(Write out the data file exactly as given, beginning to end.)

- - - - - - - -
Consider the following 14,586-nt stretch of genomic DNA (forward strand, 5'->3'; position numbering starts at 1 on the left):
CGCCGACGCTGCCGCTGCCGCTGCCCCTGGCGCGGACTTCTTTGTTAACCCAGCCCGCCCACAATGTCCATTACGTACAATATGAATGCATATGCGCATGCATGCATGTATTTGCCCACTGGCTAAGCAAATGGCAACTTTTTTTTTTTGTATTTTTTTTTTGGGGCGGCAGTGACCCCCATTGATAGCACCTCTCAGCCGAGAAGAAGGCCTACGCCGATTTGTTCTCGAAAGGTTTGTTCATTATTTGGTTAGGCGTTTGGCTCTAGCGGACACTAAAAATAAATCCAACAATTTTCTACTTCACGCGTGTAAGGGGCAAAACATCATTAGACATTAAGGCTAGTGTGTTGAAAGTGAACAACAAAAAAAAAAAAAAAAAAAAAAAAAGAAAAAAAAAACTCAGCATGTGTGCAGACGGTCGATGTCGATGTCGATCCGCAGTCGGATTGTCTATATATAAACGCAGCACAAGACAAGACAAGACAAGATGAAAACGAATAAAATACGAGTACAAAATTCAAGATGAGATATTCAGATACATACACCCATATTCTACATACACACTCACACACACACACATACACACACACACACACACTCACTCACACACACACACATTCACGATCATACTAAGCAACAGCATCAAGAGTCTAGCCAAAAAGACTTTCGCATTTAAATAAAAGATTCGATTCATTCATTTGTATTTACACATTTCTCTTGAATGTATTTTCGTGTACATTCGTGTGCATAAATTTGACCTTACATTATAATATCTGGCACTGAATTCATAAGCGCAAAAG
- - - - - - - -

Consider the following 14,586-nt stretch of genomic DNA (forward strand, 5'->3'; position numbering starts at 1 on the left):
CGCCGACGCTGCCGCTGCCGCTGCCCCTGGCGCGGACTTCTTTGTTAACCCAGCCCGCCCACAATGTCCATTACGTACAATATGAATGCATATGCGCATGCATGCATGTATTTGCCCACTGGCTAAGCAAATGGCAACTTTTTTTTTTTGTATTTTTTTTTTGGGGCGGCAGTGACCCCCATTGATAGCACCTCTCAGCCGAGAAGAAGGCCTACGCCGATTTGTTCTCGAAAGGTTTGTTCATTATTTGGTTAGGCGTTTGGCTCTAGCGGACACTAAAAATAAATCCAACAATTTTCTACTTCACGCGTGTAAGGGGCAAAACATCATTAGACATTAAGGCTAGTGTGTTGAAAGTGAACAACAAAAAAAAAAAAAAAAAAAAAAAAAGAAAAAAAAAACTCAGCATGTGTGCAGACGGTCGATGTCGATGTCGATCCGCAGTCGGATTGTCTATATATAAACGCAGCACAAGACAAGACAAGACAAGATGAAAACGAATAAAATACGAGTACAAAATTCAAGATGAGATATTCAGATACATACACCCATATTCTACATACACACTCACACACACACACATACACACACACACACACACTCACTCACACACACACACATTCACGATCATACTAAGCAACAGCATCAAGAGTCTAGCCAAAAAGACTTTCGCATTTAAATAAAAGATTCGATTCATTCATTTGTATTTACACATTTCTCTTGAATGTATTTTCGTGTACATTCGTGTGCATAAATTTGACCTTACATTATAATATCTGGCACTGAATTCATAAGCGCAAAAG